Random Texts from the GAR Souvenir
These are a number of short notes in the booklet that didn't logically fit anywhere else:
Dayton has been fortunate in a number of citizens who, like the member of council above mentioned, have cooperated to give the city good government. Some of these citizens are not named in this book, having died or removed. Among others of this class, not elsewhere mentioned, is August Goetze, the veteran treasurer of the city. His careful accurate work is worthy of all praise.
Some of the old places along the river front above Berry avenue are still attractive even in comparison with newer and more pretentious neighborhoods. There is always the charming river view from these points, and there are few moments in the day when there are not moving boats to be seen.
Guiding Star Lodge, No. 45, K. f P., meets every Wednesday evening. Corner Sixth Avenue and Berry Street.
Henry Barnes Lodge, No. 607, F. & A. M. Stated meetings, second and fourth Tuesdays. Sixth Avenue and Berry Street.
Progressive Savings and Loan Co meets every Thursday evening at No 635 Sixth Avenue. Shares, $250.00. Dues, 50 cents a week.
Citizen's Loan and Savings Association meets every Friday evening at the corner of Seventh and Berry. Shares, $300. Dues 50 cents per week.
Among those not elsewhere mentioned, but who well deserve special mention when Dayton is the topic, is William Tiemann, senior. A man of fine sensibilities, active as well as sympathetic in all good works in times when such interests greatly needed champions, he was truly of “the salt of the earth.”
Lieut. W. C. Hanson, U.S.N., in charge of the submarine defenses of San Francisco harbor, was a Dayton boy. No one doubts that he would have done plenty to the Spaniards, had the opportunity come.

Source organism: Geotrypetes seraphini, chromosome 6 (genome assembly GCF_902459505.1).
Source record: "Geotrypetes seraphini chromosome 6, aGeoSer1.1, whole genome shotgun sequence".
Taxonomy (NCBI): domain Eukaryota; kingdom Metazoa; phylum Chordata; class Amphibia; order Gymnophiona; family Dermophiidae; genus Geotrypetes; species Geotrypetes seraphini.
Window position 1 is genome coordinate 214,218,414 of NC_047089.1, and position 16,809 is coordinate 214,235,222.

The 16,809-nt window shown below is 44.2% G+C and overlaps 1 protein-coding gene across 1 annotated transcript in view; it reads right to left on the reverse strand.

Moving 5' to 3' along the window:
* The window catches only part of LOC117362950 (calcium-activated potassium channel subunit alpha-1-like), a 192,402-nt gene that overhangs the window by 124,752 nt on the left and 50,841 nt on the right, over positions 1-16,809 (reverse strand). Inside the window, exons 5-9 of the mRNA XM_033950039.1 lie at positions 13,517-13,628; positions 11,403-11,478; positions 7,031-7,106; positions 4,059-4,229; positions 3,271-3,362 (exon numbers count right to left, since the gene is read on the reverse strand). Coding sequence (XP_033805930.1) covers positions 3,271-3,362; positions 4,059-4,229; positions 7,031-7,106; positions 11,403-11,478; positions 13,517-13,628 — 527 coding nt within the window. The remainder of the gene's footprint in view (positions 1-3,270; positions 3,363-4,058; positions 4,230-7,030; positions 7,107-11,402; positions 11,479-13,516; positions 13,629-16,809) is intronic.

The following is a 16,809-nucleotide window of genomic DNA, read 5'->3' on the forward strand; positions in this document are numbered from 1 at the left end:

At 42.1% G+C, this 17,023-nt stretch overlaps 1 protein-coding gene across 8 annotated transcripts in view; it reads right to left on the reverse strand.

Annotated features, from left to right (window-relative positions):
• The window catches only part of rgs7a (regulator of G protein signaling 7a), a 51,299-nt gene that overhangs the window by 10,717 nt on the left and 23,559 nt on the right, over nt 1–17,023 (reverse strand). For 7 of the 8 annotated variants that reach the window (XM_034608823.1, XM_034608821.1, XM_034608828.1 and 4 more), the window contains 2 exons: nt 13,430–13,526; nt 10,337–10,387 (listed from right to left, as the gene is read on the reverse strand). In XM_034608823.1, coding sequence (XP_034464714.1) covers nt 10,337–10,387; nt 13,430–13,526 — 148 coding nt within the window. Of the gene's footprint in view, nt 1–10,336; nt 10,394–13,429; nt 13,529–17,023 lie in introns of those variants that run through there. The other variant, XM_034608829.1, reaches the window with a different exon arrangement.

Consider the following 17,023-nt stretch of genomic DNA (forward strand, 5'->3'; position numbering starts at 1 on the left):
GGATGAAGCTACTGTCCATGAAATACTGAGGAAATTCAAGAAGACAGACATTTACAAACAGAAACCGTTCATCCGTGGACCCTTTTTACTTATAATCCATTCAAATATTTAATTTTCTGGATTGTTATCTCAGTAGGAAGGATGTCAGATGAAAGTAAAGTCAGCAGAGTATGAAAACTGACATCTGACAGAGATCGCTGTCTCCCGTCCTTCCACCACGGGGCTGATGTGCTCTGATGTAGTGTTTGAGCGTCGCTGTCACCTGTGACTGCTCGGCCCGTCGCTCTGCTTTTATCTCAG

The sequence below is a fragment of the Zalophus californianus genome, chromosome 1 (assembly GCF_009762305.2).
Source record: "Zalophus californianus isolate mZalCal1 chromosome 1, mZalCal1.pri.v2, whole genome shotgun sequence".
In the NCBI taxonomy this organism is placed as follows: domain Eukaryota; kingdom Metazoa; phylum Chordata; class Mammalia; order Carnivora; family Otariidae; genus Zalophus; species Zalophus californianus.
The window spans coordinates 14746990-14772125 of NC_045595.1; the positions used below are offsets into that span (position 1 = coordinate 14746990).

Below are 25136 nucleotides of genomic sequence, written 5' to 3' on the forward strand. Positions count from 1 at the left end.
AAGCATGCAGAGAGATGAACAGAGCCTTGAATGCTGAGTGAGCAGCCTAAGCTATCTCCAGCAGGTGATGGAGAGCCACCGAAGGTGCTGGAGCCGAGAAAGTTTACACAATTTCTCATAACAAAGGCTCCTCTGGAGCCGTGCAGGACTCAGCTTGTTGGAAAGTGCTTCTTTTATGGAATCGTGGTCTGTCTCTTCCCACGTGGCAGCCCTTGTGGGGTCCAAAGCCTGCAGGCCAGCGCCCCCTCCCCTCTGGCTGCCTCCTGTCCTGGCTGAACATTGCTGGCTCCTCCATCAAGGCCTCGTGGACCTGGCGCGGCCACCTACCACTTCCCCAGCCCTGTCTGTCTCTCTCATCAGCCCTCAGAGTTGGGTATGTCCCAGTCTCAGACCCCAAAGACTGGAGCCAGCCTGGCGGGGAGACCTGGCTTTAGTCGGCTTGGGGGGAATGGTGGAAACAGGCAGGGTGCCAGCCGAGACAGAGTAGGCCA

Coming across the river from the Ohio side, one feels a change of air as soon as the Kentucky shore is reached. He feels it more and more distinctly as he comes to higher ground on which Dayton lies, and there he finds himself in an atmosphere as clear and fresh as mountain air. Trees and shrubbery are in abundance, with all their health-giving effects upon the air we breathe.
The Chesapeake and Ohio railway has two stations in Dayton, one at Berry avenue and another at Vine street. One or the other of these is convenient to most dwellers in the city. The time from Dayton to the station on Fourth street, Cincinnati, is about the same as by electric cars, and the fare but a trifle more.
The GAR (a short history of the organization is at this site) held it's annual encampment in Dayton in September,1898. All of the Dayton images and texts dated 1898 are from the souvenir booklet prepared for the occasion.